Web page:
The lives of several couples and singles in New York intertwine over the course of New Year's Eve.
Another occasion where 99.9% of the funding is spent on star power and the rest goes to the scriptwriter. Remember show and tell? Well New Years Eve is more tell, without the show. Characters relay so much information about themselves and the situation in every line, but you never actually see anything. It is over the top. The ball dropping at midnight is treated like a military operation complete with presidential style press conferences. When it comes to New Years, hold out for the real thing.
Paranormal Activity 2Tom Jones
After experiencing what they think is a "break-in", a family sets up security cameras around their home, only to realize that the events unfolding before them are more sinister than they seem.
Mum's possessed by the devil! Quick, get the handy-cam! The ridiculousness of this film is matched only by the ludicrousness of the haunting inflicted upon the family home. Though there are moments where you may jump in your seat, you are more likely to laugh at this depiction of the unreal and at the actors, who try a bit too hard to appear like your typical family. Yet another sequel to add to the list of those that don't live up to the original.
Iron SkyAnthony Macali
The Nazis set up a secret base on the moon in 1945 where they hide out and plan to return to power in 2018.
Venture to the dark side of the moon and you will discover the Nazi's of "Iron Sky". Yes, the film is ridiculous, as the premise might suggest. A war brought to life with cartoonish CGI done on the cheap, which in all honesty, looks quite impressive considering the obvious budget constraints. There are some funny jokes about technology, even a little on politics, but for the most part it's space-junk, including a sleuth of Germans and Americans who are really annoying. B-Grade fanfare.
Imagine ThatAnne Murphy
A financial executive who can't stop his career downspiral is invited into his daughter's imaginary world, where solutions to his problems await.
"Imagine That" is a confused family offering, where on one hand the setting is an industry probably incomprehensible to children, and on the other is humour that is juvenile, unlikely to amuse older audience members. Mediocre on many fronts, yet incredible too, as no special effects are used in a film where an imaginary world is a major plot feature. Some movies made for the big screen go straight to a DVD release, imagine that.
Prince of Persia: The Sands of TimeAnthony Macali
Based on the video game, which follows an adventurous prince who teams up with a rival princess to stop an angry ruler from unleashing a sandstorm that could destroy the world.
"Prince of Persia: The Sands of Time" is another disappointing game adaptation with an underwhelming story and clunky CGI. The action is good but the editing is brash, and its over-reliance on special effects is a curse, despite the brief moments it's actually of valuable consequence. Naturally there are nods to its origins, but they didn't need to bring back the two-dimensional characters. The hourglass just doesn't run out quick enough on this one.
Trouble with the CurveAnthony Macali
An ailing baseball scout in his twilight years takes his daughter along for one last recruiting trip.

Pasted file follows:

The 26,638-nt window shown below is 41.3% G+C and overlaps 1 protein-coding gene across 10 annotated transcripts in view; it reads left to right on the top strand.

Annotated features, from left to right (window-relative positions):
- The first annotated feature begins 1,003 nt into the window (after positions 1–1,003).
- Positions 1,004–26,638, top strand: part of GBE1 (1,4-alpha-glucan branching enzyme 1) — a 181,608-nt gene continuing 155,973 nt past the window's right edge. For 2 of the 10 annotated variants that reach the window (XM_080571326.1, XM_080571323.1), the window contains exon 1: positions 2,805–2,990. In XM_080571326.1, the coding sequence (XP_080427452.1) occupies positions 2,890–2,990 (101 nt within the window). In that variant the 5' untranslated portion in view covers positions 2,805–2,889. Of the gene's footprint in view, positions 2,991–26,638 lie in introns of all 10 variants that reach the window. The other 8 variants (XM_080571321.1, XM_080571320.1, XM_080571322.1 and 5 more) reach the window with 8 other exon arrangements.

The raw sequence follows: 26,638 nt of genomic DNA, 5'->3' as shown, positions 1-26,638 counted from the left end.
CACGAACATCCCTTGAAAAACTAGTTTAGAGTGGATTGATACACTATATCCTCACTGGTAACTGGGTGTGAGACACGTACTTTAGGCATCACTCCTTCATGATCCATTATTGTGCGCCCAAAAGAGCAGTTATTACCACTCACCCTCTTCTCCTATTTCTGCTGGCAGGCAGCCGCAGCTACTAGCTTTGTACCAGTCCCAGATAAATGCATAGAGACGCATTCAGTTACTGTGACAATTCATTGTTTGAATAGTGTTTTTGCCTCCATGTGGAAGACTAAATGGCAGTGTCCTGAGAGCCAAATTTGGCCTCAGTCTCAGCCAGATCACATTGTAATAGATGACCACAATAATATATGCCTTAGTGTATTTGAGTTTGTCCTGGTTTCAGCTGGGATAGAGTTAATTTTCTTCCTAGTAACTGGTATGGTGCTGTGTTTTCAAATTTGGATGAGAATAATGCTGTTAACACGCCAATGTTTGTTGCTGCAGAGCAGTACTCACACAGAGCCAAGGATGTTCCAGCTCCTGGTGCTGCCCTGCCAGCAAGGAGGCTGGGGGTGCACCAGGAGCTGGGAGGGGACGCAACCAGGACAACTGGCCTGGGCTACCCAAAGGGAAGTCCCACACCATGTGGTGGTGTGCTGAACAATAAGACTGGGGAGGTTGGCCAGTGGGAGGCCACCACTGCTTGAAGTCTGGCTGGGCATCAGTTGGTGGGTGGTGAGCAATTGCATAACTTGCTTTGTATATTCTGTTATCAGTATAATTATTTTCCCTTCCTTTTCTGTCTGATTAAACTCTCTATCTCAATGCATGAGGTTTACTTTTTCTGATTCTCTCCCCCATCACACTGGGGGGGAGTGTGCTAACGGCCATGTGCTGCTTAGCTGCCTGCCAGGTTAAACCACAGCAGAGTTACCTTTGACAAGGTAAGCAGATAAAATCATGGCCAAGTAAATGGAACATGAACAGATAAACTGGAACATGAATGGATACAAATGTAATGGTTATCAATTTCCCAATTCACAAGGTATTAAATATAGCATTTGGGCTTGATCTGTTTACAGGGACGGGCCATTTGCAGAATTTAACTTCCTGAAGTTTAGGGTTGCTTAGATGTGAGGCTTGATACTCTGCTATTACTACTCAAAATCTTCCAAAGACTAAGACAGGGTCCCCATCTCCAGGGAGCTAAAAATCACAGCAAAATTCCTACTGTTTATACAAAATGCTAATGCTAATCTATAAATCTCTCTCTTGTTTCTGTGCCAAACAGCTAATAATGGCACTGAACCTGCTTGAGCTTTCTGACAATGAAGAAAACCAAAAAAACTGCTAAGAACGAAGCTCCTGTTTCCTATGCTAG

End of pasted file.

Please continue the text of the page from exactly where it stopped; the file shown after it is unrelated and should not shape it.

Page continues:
Don't expect too much baseball in "Trouble with the Curve". Instead, this offering plays more like one of those 'father-daughter relationship' movies. The father, grumpy and old, is stuck in his ways, spending most of his time grumbling and moaning while watching the game he loves. His daughter, a lawyer, is busy, career driven and resentful. The performances are heartfelt, but sadly the film is a little dull, and ties all the loose ends ever so neatly. No curve balls here, this story is predictable as can be... better picks out there.
Four turtle brothers, mutated from toxic ooze and master ninjas, must work together and battle an ancient mysterious evil to save the world.
When you're young, turtles are the ultimate pets, ninja is cool and pizza is your favourite food. I still enjoy pizza, but I also enjoyed the rubber suits from the old "TMNT" movies. Replaced with CGI, the new "TMNT" is targeted at a much younger audience. The story is a bit silly, but sweet nun-chuck skills and a happy ending will be a lot of fun for kids. It needs to make more funny's to be totally bodacious.
A drunken playboy stands to lose his inheritance when he falls for a woman his family doesn't like.
"Arthur" displays all the symptoms of an unnecessary remake. It suffers from a typically trite screenplay and a bevy of unfunny and uninspired gags. Although there are some definite laugh-out-loud moments and an often entertaining rapport between the leading man and his 'nanny', the problem is that they're interspersed by long stretches of boredom and an excruciatingly clichéd romance. You can't help but feel the comedic talent on display is wasted. You won't find Camelot here.
A Few Best MenAnne Murphy
An English groom and his three best men travel to the Australian Blue Mountains for his wedding.
Everything about a "A Few Best Men" is exaggerated. From the central romance to the panoramic Australian scenes, the lure and perils of illicit drugs for the groomsmen to the political ambition of the bride's father, this movie is larger than life and complete with a cast of clichéd characters. As is expected of wedding fairytales there is little semblance to reality. Not that there is anything wrong with cinema escapism, but some will want to escape the cinema rather than watch this celebration of matrimony. Baaa.